Another nail in the Redfin coffin?

Redfin has announced that they will discontinue “Sweet Digs”, the blogging program they instituted several years ago for each of their major markets. They paid individual bloggers, most with no real estate experience, to write about real estate in their respective cities. They initially hired 7 writers, and each were paid $200 a week, so this move should save them at least $5000 a month.

One of the problems that Sweet Digs had initially was that they were limited to discussing just their own listings, or risk violating MLS policies about “advertising” other agents listings without permission. They were first fined $50,000 in 2007 for doing that, but apparently didn’t learn their lesson and they were fined $25,000 again just 6 months ago.

I suppose $75K in fines and $5K a month in employee salaries, plus the costs for all the links they buy on Curbed (386 links and counting) wasn’t worth the SEO, even though it did propel them to the top of real estate search in many cities.

But if there aren’t any buyers, what’s the point?

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  1. Matt Goyer

    Hi Marlow,

    We’re not discontinuing Sweet Digs; we’ll be launching a new format next week. Let us know what you think!

    And we don’t pay for links on Curbed.


  2. Debra Sinick

    As a Realtor who works for the largest brokerage in the Seattle area, Windermere, I have to say I like some of the articles that have been written on Sweet Digs. Am I a fan of critiques of listings? No. But I do find some of the blog articles have had some good thoughts. Over the last year, I’ve exchanged many thoughts with Katrina Munsell on her eastside posts and she has done the same with me.

    As with many things, there are some good things and I think some of the writing of Sweet Digs has been good.

  3. Marlow Harris

    I agree, they often had some great posts on their Sweet Digs site.

    However, since they’re a brokerage in direct competition with the other brokerages in the State, they needed to be held to the same standard as everyone else.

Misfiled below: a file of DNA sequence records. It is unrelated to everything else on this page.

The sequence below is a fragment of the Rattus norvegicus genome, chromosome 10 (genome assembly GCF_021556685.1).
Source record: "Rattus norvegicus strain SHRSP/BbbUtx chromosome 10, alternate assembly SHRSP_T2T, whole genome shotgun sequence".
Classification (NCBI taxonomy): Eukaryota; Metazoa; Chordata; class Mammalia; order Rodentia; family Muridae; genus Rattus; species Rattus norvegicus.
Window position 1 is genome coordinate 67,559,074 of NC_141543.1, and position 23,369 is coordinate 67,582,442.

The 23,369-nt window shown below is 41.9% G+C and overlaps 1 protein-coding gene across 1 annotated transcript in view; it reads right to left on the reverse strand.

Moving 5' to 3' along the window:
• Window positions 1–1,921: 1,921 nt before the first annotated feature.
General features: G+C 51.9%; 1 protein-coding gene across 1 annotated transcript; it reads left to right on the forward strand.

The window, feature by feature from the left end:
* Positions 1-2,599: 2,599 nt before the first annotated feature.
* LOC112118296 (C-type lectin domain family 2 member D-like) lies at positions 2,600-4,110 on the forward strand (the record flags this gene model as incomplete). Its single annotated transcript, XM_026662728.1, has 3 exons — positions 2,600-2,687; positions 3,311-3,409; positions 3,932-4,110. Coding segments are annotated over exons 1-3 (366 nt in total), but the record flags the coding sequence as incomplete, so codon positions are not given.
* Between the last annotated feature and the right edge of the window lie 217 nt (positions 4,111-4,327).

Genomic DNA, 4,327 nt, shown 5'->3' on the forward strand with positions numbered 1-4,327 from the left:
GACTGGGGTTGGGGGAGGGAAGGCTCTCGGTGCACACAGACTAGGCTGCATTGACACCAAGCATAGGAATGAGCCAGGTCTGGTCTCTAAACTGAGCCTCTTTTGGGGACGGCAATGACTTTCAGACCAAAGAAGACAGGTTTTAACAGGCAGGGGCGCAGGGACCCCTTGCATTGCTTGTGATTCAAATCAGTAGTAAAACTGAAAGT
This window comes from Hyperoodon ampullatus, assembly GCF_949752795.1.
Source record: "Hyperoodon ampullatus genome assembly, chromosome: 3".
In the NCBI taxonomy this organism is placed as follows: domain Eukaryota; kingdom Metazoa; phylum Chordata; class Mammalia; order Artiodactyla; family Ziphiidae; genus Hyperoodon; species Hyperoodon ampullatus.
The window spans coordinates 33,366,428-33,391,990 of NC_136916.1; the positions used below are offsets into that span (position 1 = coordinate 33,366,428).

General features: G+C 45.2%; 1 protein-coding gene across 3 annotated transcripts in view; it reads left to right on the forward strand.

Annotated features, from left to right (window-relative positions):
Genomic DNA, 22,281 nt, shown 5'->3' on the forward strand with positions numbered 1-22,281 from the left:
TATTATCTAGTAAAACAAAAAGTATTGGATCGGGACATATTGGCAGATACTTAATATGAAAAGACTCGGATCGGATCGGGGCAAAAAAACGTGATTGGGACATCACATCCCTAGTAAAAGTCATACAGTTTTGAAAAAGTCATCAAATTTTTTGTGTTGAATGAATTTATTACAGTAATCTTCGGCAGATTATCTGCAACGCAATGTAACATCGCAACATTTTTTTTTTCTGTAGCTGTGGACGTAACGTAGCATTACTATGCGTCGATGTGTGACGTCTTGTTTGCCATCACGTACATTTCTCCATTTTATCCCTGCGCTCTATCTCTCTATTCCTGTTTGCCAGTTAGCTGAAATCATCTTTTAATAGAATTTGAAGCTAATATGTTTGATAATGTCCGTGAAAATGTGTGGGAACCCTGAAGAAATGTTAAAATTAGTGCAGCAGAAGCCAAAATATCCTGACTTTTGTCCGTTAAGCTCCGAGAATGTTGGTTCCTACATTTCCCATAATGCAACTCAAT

If you or I wanted to write about a particular house for sale that was not our listing, we had to get permission.

    Their mistake (or arrogance) was to think that they didn’t have to do that, and those fines were the result.

  4. Leanne Finlay

    Debra and Marlow, I do think Katrina wrote many good posts, but I think our licensing regulations from the State require anyone discussing real estate with prospective clients be licensed.

    Do you remember when one of the real estate companies got in trouble for allowing their front desk staff to give buyers information (such as price) over the phone? Even an open house must be staffed by a licensed agent, although you can also have ‘hosts or hostesses’ too.

    I’d tend to think that someone writing about a listed house, on a real estate company website, would be construed to be promoting real estate, and ought to be licensed. Perhaps if the posts were not ‘authored’, no license requirement would be needed, but these posts even had links to discuss the post (and therefore the property) with Katrina and other authors … which seems to me that they needed to be licensed agents, even if they passed along the contact info.